Environmental education and fighting Big Oil – a visit to FoE Nigeria

15 February 2018

Elena, from Global 2000/Young Friends of the Earth Austria, reflects on her visit to Environmental Rights action (ERA)/Friends of the Earth Nigeria. This exchange was part of a Friends of the Earth International project working to strengthen solidarity and collaboration between youth in Europe and Africa.

The 11 days I spent in Nigeria in the course of the project Fostering an Inclusive and Diverse Youth Environmental Movement Across Africa and Europe have been a very special and unique experience for me. Wale from ERA/Friends of the Earth Nigeria was my host and introduced me to the country and the staff members of ERA/Friends of the Earth Nigeria. During my stay I was able to visit three of the four ERA/Friends of the Earth Nigeria offices in Nigeria, in Lagos, Benin and Yenagoa.

In Lagos, ERA/Friends of the Earth Nigeria works on two big campaigns: One focuses on the public water sector, and campaigns to fix the city's water crisis without privatisation. The second one is an anti-tobacco campaign, which among other things targets the tobacco industry's targeting of school children. The Lagos office also coordinates the Women-Sanitary-Water-Network, which is active in different countries and aims to inform women – especially in rural areas – about the problems of contaminated water and water hygiene.

Visit to FoE Nigeria (c) Babawale Obayanju

The headquarters of ERA/Friends of the Earth Nigeria is located in Benin city and the main topics here are renewable energy, climate change and climate justice. They also work on forests and biodiversity, as well as on a sustainable waste management project. The third place I went to was the Niger Delta Resource Center in Yenagoa, Bayelsa State. This ERA/Friends of the Earth Nigeria office is the starting point for going into the creeks and reporting on the numerous oil spills in the region and their consequences.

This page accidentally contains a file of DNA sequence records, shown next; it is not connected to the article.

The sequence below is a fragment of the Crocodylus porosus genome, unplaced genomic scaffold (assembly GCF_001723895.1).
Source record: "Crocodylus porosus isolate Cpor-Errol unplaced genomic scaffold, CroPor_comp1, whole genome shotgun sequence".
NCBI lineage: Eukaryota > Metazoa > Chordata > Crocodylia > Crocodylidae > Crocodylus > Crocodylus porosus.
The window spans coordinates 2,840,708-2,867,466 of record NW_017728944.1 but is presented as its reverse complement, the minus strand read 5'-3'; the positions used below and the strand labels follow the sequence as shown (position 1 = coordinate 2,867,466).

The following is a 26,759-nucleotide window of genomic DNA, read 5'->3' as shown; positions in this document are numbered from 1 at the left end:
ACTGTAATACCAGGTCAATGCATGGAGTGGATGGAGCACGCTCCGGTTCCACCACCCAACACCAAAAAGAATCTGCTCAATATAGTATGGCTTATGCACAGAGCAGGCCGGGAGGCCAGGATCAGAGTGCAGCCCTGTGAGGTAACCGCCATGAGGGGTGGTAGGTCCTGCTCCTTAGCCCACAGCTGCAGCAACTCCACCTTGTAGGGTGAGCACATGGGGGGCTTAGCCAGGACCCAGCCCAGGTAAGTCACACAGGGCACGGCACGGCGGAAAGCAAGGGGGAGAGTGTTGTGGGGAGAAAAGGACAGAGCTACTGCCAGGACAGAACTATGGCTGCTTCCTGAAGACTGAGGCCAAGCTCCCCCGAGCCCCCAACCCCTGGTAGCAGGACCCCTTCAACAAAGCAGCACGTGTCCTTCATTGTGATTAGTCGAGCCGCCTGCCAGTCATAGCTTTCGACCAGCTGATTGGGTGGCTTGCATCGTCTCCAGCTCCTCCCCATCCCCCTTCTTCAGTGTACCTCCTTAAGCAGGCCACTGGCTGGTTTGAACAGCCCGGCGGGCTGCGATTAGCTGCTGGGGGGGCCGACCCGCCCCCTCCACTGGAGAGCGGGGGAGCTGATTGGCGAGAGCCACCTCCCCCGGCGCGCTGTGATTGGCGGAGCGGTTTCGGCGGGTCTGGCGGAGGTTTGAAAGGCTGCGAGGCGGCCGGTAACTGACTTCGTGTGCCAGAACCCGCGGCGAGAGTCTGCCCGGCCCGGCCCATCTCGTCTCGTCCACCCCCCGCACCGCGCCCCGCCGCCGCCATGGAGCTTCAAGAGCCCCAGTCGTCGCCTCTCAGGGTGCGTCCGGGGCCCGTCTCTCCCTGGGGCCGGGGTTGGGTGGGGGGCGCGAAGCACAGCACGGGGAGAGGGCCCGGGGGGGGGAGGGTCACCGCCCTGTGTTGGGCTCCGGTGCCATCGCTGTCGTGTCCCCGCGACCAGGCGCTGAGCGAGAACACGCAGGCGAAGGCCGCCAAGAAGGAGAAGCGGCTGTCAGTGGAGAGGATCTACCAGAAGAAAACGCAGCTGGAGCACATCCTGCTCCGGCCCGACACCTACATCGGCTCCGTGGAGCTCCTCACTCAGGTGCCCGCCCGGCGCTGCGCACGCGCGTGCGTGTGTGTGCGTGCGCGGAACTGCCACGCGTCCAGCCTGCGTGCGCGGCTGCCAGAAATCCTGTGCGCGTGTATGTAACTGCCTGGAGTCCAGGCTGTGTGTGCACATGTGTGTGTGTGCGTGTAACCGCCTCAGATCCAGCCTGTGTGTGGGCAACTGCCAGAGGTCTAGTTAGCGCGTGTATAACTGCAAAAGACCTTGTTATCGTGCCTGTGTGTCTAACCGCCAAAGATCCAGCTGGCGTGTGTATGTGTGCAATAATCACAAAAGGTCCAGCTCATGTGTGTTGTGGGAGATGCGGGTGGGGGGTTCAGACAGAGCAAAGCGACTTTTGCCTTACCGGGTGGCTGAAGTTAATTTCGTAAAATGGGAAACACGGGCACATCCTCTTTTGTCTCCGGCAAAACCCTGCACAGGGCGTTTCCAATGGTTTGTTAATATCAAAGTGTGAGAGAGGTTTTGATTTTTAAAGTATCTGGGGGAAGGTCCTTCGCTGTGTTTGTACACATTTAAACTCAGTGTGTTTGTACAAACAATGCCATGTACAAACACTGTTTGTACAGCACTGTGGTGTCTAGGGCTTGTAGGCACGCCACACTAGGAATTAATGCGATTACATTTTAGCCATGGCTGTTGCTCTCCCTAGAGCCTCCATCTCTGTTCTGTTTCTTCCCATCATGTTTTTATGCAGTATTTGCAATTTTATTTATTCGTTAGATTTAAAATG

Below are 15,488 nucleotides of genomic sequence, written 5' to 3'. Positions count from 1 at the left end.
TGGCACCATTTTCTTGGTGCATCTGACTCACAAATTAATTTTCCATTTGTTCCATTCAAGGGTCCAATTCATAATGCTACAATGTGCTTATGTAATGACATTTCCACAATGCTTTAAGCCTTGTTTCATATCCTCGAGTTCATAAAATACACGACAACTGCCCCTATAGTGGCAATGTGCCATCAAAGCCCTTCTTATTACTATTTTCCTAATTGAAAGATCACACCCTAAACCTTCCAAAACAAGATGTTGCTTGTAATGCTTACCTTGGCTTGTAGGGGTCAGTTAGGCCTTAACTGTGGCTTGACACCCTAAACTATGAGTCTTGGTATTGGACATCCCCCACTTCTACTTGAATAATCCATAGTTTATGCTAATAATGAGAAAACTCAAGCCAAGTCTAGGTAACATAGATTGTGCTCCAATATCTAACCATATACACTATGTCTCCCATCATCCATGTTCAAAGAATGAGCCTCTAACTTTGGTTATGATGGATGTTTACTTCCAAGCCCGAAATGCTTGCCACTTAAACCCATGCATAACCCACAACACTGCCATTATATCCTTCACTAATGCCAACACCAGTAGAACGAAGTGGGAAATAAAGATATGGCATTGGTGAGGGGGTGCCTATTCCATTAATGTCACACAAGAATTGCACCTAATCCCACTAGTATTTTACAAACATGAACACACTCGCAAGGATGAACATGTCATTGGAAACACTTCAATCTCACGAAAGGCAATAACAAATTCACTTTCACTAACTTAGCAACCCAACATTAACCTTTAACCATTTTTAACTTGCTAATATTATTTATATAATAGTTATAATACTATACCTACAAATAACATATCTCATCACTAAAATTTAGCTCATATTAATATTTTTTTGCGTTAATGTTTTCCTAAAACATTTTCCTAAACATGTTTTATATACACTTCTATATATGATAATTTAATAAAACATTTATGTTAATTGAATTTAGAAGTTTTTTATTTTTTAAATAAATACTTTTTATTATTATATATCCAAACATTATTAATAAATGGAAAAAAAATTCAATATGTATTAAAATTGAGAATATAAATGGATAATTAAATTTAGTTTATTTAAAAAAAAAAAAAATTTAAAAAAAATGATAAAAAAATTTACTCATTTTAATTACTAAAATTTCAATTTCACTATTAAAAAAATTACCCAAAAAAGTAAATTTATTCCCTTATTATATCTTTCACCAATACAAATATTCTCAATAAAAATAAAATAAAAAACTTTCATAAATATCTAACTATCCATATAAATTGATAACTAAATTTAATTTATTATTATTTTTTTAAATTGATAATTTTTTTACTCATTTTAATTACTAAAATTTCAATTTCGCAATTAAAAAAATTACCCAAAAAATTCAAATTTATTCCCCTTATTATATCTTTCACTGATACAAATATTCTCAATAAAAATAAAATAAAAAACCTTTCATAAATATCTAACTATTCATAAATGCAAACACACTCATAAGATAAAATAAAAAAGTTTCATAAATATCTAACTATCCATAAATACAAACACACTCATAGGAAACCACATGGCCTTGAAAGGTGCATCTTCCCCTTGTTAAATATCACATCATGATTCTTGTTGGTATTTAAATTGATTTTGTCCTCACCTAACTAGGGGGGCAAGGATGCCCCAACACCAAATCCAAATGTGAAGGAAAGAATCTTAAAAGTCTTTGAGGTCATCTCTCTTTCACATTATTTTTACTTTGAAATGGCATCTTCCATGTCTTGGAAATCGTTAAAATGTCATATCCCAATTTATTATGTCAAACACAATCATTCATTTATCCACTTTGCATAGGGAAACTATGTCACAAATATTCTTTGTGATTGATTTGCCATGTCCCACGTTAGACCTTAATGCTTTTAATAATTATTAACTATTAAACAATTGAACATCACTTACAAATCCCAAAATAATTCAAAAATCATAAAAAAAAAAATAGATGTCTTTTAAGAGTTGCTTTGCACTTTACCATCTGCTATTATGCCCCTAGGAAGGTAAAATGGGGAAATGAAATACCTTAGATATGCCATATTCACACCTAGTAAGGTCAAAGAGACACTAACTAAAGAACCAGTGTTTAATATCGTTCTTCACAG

Visiting these places depends on the security situation at the time, because the locations are often in very remote areas of the Niger Delta.

ERA/Friends of the Earth Nigeria staff do not only inform the public of what is happening, but also go into communities to inform the people and offer their support for taking action. I had the chance to talk to Pst. Ranami Afagha from the Imiringi Community about the fight against big oil companies.

(c) Babawale Obayanju

I also had the great honor to meet with King Bubaraye Dakolo and hear more about the struggles in Ekpetiama Kingdom and the health problems the people suffer from as a consequence of oil spills.

This is just a short overview of the people I met, the topics we were talking about and also the incredible and important work the people of ERA do.

The focus of my exchange was on environmental education and working with volunteers. I am a volunteer in environmental communication at Global 2000/Friends of the Earth Austria, which means that I go to schools and lead different workshops about climate change, food waste, and pesticides, amongst others. Therefore I was very curious about ERA/Friends of the Earth Nigeria's work in environmental education. Currently there are two projects:

One of them are the Renewable Energy Clubs (REC) which was founded by ERA in 2014/15. It offers students aged 10–16 year the chance to engage in environmental issues. Generally students can freely choose to join one of the different club activities that are offered at their school. ERA saw the necessity and the potential to create a space were young people can learn more about energy and energy efficiency, climate issues, natural resources and the environment. The project was launched under the SPARE project (School Project for Application of Resources and Energy) which was founded by Norges Naturvernforbundet/Friends of the Earth Norway in 1996.

(c) Babawale Obayanju

The impacts on people and the environment from oil and gas production (especially in the Niger Delta) is a big topic in Nigeria, and so it's very important for young people to learn more about the alternatives of renewable energy.